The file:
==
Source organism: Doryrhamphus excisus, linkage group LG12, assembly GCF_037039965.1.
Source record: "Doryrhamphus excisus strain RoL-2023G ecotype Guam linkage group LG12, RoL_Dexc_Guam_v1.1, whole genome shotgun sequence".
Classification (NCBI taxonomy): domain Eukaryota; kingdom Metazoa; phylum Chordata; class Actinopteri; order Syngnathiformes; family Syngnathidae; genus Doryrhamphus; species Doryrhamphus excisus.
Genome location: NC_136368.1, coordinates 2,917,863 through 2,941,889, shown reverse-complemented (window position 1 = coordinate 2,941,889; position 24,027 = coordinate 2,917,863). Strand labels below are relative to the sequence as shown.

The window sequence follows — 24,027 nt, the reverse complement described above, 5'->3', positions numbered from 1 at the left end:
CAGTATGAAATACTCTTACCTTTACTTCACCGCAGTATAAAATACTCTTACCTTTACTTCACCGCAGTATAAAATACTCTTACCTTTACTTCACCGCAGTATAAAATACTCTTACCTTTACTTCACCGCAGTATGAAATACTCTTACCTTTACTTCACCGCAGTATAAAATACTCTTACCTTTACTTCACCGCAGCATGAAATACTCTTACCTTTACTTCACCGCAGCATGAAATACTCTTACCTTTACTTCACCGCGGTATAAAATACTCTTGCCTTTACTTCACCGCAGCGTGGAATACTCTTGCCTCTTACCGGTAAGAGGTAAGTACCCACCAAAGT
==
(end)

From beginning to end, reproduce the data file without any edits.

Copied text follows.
Source organism: Doryrhamphus excisus, linkage group LG12, assembly GCF_037039965.1.
Source record: "Doryrhamphus excisus strain RoL-2023G ecotype Guam linkage group LG12, RoL_Dexc_Guam_v1.1, whole genome shotgun sequence".
Classification (NCBI taxonomy): domain Eukaryota; kingdom Metazoa; phylum Chordata; class Actinopteri; order Syngnathiformes; family Syngnathidae; genus Doryrhamphus; species Doryrhamphus excisus.
Genome location: NC_136368.1, coordinates 2,917,863 through 2,941,889, shown reverse-complemented (window position 1 = coordinate 2,941,889; position 24,027 = coordinate 2,917,863). Strand labels below are relative to the sequence as shown.

The window sequence follows — 24,027 nt, the reverse complement described above, 5'->3', positions numbered from 1 at the left end:
CAGTATGAAATACTCTTACCTTTACTTCACCGCAGTATAAAATACTCTTACCTTTACTTCACCGCAGTATAAAATACTCTTACCTTTACTTCACCGCAGTATAAAATACTCTTACCTTTACTTCACCGCAGTATGAAATACTCTTACCTTTACTTCACCGCAGTATAAAATACTCTTACCTTTACTTCACCGCAGCATGAAATACTCTTACCTTTACTTCACCGCAGCATGAAATACTCTTACCTTTACTTCACCGCGGTATAAAATACTCTTGCCTTTACTTCACCGCAGCGTGGAATACTCTTGCCTCTTACCGGTAAGAGGTAAGTACCCACCAAAGT